|Inequalities in Use of Antenatal Care and Its Service Components in India|
||Suresh Munuswamy, Keiko Nakamura, Kaoruko Seino, and Masashi Kizuki
||Journal of Rural Medicine, 9(1): 10-19; DOI: 10.2185/jrm.2877
Health care utilization
||Objectives: This study was performed to evaluate the use of individual components of antenatal care (ANC) services by pregnant women across India in addition to counting of ANC visits and then analyze differences according to state, socioeconomic condition, and access to health care services.
Methods: The study used a nationally representative sample of 36,850 women from the National Family Health Survey (2005–2006) of India. Outcome measurements were medication, number of ANC visits, and components of ANC, including physical examination and measurements, laboratory examination, and advice about pregnancy. Differences in these outcomes according to 29 states, socioeconomic conditions, and access to health care services were examined. Independent associations between outcome measures and social and health care factors were analyzed.
Results: The percentages of women who used ANC at least once and four times or more were 81.5% (ranges by states: 38.0 –99.9%) and 46.1% (15.2–97.9%), respectively. Among those who used ANC four times or more, 86.4% (54.2–98.9%) received a blood examination, and 85.8% (70.3–96.3%) were advised to deliver in a hospital. Greater wealth (OR=3.38; 95%CI 2.58–4.42) and higher education level (OR=3.19; 95%CI 2.49–4.14) were associated with receiving a blood examination during ANC. Rural residence was negatively associated with using ANC four times or more (OR=0.64; 95%CI 0.59–0.67) and receiving a blood examination (OR=0.67; 95%CI 0.59–0.76). Those who received ANC at community health centers were less likely to receive a blood pressure examination, blood and urine examination, and advice to deliver in a hospital compared with those who received ANC at public hospitals.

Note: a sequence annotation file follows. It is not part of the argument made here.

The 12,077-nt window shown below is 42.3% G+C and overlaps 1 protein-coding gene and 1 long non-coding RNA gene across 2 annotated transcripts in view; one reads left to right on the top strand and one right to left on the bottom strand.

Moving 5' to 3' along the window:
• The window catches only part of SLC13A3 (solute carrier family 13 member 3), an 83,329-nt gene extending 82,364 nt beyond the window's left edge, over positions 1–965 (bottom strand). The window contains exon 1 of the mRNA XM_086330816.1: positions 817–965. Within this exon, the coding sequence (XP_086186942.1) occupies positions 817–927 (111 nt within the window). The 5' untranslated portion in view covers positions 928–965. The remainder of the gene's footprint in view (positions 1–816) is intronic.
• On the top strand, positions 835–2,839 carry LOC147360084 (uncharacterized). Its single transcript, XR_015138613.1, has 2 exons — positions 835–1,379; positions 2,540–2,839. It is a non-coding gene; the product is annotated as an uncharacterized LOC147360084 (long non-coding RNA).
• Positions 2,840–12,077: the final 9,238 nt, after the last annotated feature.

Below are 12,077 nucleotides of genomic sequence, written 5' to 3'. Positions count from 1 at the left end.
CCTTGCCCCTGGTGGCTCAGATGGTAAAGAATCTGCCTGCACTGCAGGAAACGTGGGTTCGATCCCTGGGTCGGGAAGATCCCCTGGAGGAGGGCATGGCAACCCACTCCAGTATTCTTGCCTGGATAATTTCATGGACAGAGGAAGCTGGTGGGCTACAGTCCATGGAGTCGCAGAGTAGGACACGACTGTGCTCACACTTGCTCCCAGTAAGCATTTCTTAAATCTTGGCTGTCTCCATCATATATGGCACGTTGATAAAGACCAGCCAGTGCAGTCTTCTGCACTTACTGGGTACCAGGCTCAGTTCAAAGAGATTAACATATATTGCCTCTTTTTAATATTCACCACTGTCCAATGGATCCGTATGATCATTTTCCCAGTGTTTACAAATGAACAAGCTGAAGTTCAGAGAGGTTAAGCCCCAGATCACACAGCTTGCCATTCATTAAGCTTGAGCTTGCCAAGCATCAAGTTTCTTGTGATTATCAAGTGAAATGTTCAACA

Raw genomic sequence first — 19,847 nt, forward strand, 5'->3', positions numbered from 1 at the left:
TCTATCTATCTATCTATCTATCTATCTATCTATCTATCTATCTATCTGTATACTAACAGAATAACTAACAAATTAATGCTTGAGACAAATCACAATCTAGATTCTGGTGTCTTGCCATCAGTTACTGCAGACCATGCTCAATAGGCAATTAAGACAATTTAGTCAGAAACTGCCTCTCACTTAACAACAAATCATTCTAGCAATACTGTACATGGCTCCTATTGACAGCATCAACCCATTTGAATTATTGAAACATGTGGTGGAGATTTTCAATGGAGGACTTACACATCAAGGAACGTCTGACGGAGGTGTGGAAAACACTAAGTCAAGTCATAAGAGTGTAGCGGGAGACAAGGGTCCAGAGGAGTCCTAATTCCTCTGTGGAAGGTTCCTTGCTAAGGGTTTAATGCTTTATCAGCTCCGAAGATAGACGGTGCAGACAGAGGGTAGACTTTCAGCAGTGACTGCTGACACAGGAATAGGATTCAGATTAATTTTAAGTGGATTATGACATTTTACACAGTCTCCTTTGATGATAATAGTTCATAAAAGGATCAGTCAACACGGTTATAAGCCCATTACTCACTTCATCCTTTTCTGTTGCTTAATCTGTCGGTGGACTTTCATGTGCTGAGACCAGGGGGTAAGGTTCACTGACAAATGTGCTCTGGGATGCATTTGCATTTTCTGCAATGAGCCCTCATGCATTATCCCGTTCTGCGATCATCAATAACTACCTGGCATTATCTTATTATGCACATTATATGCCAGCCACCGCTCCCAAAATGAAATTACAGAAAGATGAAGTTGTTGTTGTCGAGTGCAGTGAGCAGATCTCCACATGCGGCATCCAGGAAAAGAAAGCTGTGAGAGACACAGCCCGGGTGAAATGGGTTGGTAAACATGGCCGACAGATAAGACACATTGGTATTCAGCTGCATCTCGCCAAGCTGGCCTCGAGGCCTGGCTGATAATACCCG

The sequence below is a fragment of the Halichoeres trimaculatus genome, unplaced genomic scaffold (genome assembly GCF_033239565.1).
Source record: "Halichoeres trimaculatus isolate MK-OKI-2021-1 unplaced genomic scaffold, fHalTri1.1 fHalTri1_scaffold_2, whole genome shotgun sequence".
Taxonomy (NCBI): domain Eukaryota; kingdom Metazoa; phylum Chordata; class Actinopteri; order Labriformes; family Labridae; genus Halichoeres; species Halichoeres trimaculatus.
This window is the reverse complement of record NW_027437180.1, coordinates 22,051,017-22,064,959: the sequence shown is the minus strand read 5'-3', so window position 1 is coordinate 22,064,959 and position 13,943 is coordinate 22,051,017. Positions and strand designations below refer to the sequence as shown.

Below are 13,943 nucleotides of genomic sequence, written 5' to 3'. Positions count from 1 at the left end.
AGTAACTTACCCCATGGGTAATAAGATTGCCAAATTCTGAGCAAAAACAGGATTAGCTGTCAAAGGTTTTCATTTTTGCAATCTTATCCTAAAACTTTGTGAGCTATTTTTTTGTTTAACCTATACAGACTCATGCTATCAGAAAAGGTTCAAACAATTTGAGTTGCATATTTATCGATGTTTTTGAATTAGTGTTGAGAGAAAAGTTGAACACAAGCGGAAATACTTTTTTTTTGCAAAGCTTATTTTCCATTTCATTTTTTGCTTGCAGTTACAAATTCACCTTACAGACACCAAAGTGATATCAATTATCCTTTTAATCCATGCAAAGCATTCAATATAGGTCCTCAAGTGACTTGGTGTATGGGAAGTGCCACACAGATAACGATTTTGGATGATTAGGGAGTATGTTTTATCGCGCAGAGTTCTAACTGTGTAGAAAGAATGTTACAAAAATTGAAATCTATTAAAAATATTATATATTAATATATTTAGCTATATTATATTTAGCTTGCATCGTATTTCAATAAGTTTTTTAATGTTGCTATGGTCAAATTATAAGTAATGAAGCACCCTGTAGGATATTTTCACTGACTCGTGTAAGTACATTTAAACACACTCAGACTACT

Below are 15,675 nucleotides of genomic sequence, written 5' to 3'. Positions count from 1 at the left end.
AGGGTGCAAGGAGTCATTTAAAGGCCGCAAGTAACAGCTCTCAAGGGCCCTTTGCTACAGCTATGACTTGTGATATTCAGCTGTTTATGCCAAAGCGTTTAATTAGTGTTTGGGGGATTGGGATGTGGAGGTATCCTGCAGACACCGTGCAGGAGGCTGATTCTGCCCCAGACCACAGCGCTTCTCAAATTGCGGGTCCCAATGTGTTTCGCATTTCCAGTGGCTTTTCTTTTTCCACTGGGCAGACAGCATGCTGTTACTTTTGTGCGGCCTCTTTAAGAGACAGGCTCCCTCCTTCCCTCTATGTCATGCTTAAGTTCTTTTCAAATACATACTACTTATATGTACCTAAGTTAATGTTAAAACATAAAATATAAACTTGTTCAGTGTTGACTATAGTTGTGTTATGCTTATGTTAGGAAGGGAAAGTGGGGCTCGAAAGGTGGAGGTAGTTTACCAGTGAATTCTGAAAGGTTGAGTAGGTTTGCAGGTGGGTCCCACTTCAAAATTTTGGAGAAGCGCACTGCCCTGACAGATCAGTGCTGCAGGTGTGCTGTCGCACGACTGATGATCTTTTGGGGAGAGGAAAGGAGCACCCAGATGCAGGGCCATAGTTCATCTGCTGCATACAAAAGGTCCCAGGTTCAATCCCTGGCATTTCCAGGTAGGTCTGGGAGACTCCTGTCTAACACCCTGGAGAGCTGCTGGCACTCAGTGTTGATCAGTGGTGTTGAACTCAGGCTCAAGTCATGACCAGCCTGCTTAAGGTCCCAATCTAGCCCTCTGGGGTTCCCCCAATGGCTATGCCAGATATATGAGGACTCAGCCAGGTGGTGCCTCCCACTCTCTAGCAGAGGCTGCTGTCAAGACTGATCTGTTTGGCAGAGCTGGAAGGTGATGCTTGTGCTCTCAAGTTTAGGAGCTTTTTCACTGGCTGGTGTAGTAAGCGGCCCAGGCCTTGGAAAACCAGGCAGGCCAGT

Conclusion: This study showed substantial inequalities in use of ANC and service components of ANC received in India across geographic areas, socioeconomic conditions, and levels of access to health care services. In addition to reducing socioeconomic inequalities, it is necessary to provide quality services to those with limited access to health care services.